The Flying Man by Mike Downs

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Before Wilbur and Orville Wright, there was The Flying Man. Otto Lilienthal lived in Germany, and from a young age, he dreamed of soaring in the air like a bird. He and his brother, Gustav experimented with making wings to fly. Unsurprising, wings did not work, as he could not flap them quickly enough and they were certainly too heavy. After many failed attempts, In 1891 Otto found success in making a successful hang glider for traveling through the air, more than a decade before the Wright brothers flew through the air.

In the biographical picture book The Flying Man: Otto Lilenthal the World’s First Pilot by Mike Downs, illustrated by David Hohn (Astra Young Readers, December 2022), young readers learn about this first successful aviator. After a time, brother Gustav was injured in a trial flight and so he did not continue in the trials (which I assume is why these two did not become a set of brother aviators as did the Wrights). Wilbur and Orville Wright credited Otto for the inspiration and design ideas they used for their own continued flight improvements.

Of course, Otto’s flight was different from the Wright brothers’ flights. Otto used gravity to bring himself through the air from a higher place to a lower place. However, the success of flying through the air in gliders more than 2,000 times gave scientists a better idea of the practicality of someday achieving manned flight with machines heavier than air. Otto Lilienthal, the first pilot truly was a pioneer of aerodynamics, discovering and understanding the principles before any others. He died in 1896 after a crash on his glider.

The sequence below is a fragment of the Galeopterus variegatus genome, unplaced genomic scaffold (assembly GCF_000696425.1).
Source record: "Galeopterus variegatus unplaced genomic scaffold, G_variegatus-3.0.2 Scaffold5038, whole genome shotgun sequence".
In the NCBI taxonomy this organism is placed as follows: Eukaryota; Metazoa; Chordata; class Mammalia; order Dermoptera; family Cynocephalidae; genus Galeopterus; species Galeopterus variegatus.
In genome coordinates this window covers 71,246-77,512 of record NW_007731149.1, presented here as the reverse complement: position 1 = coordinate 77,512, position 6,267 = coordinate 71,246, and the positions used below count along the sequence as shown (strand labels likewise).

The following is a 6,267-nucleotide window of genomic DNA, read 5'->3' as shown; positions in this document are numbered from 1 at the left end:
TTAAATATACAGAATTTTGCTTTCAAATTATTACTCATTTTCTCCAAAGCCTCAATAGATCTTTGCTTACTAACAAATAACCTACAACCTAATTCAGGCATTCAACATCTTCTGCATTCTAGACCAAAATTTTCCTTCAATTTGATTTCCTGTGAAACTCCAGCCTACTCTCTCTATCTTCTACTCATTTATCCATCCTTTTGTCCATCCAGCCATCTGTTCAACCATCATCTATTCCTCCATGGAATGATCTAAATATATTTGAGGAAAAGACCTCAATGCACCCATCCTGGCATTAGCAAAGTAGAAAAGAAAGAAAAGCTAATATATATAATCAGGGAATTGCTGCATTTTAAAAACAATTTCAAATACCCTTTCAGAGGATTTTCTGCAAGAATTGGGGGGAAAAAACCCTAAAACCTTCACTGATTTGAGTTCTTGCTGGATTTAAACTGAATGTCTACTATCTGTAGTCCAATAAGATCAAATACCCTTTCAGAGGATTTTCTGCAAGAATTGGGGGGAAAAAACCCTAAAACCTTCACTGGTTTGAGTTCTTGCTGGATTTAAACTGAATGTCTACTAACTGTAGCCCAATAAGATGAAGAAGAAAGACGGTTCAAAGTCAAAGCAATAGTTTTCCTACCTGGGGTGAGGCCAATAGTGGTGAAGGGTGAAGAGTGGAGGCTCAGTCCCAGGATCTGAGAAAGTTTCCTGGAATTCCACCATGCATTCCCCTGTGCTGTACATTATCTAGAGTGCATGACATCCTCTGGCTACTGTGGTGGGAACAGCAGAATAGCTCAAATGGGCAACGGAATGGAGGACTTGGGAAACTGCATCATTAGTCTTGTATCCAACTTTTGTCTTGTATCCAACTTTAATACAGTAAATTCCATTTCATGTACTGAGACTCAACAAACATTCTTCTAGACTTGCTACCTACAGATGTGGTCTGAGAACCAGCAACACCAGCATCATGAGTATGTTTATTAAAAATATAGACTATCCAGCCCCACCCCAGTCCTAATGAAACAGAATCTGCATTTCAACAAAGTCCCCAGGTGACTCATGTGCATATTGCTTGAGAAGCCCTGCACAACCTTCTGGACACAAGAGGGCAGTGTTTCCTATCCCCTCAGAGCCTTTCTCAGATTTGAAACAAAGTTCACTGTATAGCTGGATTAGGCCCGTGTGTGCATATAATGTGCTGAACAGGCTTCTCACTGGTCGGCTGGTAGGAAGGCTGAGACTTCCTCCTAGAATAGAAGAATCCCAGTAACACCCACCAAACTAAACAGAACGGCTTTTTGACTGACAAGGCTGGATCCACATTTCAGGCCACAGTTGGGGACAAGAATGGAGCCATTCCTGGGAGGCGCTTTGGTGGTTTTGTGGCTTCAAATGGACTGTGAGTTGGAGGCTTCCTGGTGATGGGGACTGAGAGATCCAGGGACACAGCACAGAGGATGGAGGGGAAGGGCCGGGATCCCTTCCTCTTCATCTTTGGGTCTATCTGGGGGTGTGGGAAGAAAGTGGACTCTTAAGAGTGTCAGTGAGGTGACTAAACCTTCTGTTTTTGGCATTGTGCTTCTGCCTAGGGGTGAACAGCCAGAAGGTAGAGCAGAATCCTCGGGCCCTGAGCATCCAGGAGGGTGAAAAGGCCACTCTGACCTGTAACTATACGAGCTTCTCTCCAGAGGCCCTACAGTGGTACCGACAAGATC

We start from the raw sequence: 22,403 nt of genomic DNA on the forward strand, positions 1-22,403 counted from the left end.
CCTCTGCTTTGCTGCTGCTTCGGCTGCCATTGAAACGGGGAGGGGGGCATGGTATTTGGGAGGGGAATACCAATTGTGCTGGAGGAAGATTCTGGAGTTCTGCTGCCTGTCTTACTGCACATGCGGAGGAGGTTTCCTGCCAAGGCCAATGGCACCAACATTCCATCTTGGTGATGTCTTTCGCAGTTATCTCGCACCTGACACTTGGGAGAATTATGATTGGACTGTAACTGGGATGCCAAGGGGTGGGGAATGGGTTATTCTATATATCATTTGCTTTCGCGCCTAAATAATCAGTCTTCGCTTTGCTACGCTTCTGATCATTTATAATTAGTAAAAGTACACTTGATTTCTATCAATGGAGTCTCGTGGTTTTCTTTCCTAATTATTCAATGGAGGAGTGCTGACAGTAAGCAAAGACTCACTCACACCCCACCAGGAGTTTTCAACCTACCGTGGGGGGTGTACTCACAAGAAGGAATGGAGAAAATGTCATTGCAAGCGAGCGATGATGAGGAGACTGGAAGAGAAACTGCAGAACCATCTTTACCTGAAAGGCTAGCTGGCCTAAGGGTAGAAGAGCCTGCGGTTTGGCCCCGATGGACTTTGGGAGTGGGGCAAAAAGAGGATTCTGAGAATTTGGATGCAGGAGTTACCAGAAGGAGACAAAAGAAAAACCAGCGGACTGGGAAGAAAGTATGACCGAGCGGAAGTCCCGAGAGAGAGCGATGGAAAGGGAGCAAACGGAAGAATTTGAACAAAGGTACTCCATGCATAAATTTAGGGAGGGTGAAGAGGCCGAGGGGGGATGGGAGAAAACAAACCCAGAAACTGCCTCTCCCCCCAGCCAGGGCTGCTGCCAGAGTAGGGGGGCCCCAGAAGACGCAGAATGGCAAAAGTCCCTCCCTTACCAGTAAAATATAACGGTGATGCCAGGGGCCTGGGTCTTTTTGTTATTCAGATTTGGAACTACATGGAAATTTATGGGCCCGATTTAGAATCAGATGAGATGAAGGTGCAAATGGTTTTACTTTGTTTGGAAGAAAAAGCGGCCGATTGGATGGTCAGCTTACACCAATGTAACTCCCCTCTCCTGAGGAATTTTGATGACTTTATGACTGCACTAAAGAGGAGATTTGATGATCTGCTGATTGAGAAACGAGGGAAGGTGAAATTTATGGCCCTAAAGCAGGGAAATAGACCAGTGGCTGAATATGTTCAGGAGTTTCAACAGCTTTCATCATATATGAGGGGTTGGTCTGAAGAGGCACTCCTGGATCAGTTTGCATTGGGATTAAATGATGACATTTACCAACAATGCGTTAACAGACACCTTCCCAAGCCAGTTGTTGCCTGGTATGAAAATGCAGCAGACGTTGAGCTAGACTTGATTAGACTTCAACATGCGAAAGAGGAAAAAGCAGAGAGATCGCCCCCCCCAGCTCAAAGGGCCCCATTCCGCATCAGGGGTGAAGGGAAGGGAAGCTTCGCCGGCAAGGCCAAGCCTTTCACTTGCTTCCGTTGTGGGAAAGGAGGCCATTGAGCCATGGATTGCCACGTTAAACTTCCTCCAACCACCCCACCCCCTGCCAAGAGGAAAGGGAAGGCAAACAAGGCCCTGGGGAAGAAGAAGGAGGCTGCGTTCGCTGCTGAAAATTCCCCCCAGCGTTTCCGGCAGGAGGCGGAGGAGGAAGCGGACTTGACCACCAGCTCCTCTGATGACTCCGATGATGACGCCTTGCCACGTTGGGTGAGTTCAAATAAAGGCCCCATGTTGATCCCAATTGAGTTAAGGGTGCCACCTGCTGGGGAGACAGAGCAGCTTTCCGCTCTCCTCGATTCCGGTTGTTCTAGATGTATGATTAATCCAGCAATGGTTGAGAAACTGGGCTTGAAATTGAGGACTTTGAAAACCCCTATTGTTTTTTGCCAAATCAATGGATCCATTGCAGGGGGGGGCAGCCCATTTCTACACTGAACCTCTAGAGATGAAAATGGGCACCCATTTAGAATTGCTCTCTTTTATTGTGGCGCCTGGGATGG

Mike Downs’s picture book draws in young readers by beginning with his experiments as a young child. It may be difficult for kids to comprehend a day before the discovery of flight, and Downs nicely describes the desires of a young child to try the unthinkable, to dream beyond his own experiences. The illustrations paint the wonder Otto must have felt as he looked down at the world and the small people below him. I love how in one particular illustration, his eyes are closed in bliss as he experiences the feeling of flying.

Note: I received a digital review copy of this book.

Reviewed on December 20, 2022

About the author 

Rebecca Reid

Rebecca Reid is a homeschooling, stay-at-home mother seeking to make the journey of life-long learning fun by reading lots of good books. Rebecca Reads provides reviews of children's literature she has enjoyed with her children; nonfiction that enhances understanding of educational philosophies, history and more; and classical literature that Rebecca enjoys reading.

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